Lewis Gruber

Lewis S. Gruber is CEO, Chief Scientific Officer and Co-Founder of SIWA Therapeutics. He is also the named inventor on all of SIWA Therapeutics’ portfolio of more than 60 global patents. Prior to founding SIWA, Gruber served as interim CEO of ZelleRX, an early stage biotechnology company with a natural killer cell therapy that destroys cancer cells. From 2000 to 2006, Gruber was CEO and Co-Founder of Arryx, Inc., a Chicago biotechnology company that brought to market a breakthrough research tool that uses lasers to allow researchers to simultaneously manipulate hundreds of microscopic objects in three dimensions. Under Gruber’s leadership, Arryx was recognized as a World Economic Forum Technology Pioneer as well as a Red Herring Top 100 Innovator. Before co-founding Arryx, Gruber was CEO of Hyseq, Inc., a biotechnology company with a proprietary genomic platform that facilitated gene discovery and led to the development of numerous therapeutic drugs. While CEO of Hyseq, Gruber completed the largest initial public offering of a biotechnology company in 1997. He also led the negotiation of commercial partnerships that generated more than $100 million.Previously, Gruber was a member of the Illinois Biotechnology Industry Organization (iBio) Board of Directors and served on the Advisory Board of Northwestern University’s Kellogg School of Management Center for Biotechnology. Currently, Gruber serves on the Board of Trustees for the Field Museum of Natural History and is a member of the Advisory Council of the Oriental Institute at the University of Chicago. Before becoming a biotech entrepreneur, Gruber was a patent attorney in Chicago and specialized in the biotechnology, life sciences, pharmaceuticals, genomics and medical device industries. Gruber earned his J.D. from Arizona State University in 1981, an M.S. in Biology from the University of Arizona in 1978 and a Bachelor of Science in Sociology from the University of Arizona in 1973.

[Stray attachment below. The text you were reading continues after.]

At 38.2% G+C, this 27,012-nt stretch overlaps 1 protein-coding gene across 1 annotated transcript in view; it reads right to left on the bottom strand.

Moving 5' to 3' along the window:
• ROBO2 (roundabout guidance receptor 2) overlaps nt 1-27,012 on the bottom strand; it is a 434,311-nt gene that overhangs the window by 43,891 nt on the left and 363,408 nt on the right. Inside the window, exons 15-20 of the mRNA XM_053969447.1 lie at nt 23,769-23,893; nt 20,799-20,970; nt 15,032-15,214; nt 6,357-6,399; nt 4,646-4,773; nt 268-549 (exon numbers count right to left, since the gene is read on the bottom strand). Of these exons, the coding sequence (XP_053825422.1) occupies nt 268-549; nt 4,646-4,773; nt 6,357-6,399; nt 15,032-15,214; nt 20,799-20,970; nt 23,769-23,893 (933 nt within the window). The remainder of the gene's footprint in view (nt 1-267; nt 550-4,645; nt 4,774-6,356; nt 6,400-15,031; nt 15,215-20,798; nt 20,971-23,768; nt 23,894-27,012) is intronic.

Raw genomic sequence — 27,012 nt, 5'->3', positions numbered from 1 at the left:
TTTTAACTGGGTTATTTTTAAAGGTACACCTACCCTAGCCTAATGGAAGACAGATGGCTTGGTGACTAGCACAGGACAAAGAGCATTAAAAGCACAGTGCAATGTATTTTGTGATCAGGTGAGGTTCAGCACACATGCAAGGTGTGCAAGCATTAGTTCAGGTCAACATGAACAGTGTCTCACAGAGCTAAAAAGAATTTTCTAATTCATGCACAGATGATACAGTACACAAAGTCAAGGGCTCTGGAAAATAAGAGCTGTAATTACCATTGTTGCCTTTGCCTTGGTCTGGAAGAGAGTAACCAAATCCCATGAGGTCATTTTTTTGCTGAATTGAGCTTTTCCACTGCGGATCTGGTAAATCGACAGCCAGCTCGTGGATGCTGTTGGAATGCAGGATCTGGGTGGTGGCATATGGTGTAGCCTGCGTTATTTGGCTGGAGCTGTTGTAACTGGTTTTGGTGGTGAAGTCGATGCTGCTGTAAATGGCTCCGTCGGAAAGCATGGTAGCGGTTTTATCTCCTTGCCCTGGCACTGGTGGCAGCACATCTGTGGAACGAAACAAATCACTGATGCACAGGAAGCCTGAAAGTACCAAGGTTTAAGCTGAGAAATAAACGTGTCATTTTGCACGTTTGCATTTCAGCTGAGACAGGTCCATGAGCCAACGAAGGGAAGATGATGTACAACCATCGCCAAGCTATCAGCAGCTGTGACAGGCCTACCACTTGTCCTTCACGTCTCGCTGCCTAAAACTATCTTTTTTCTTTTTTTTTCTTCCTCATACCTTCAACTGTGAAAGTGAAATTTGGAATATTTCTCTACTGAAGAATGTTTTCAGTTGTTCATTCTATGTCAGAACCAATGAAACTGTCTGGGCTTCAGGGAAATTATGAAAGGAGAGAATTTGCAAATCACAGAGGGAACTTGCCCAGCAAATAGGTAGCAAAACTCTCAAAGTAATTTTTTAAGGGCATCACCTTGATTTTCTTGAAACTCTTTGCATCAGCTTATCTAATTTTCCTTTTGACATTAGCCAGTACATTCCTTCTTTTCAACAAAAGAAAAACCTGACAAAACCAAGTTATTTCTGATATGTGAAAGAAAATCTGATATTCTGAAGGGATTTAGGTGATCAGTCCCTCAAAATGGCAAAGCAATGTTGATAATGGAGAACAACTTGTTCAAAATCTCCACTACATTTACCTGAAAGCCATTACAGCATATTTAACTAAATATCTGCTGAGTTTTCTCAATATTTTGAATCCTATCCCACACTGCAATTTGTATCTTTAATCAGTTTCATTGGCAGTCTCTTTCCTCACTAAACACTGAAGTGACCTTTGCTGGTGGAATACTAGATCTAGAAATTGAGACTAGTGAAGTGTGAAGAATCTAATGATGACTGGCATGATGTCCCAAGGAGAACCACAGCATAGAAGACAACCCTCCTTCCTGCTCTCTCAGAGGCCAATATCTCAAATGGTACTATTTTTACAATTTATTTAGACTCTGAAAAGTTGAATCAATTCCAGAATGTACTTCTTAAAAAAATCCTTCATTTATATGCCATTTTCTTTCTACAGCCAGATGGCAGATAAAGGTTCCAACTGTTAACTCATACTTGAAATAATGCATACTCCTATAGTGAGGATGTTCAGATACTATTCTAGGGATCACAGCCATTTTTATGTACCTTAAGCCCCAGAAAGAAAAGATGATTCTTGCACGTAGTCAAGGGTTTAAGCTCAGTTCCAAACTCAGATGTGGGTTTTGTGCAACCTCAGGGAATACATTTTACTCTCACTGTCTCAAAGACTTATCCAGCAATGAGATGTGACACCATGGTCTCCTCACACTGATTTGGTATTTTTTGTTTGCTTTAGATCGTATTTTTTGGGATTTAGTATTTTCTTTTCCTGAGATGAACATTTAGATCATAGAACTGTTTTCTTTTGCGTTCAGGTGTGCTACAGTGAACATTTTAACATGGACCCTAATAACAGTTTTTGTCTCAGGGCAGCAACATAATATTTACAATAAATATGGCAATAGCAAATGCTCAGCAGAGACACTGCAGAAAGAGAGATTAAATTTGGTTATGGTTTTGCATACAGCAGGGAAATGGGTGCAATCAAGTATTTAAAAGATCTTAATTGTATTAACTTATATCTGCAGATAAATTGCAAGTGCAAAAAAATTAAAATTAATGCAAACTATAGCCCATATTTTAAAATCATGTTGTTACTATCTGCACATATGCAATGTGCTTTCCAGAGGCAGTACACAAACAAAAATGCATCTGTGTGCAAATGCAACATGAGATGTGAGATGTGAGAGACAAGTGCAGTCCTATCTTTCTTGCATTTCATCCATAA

SIWA Therapeutics develop an aging-related approach to cancer and senescent cells.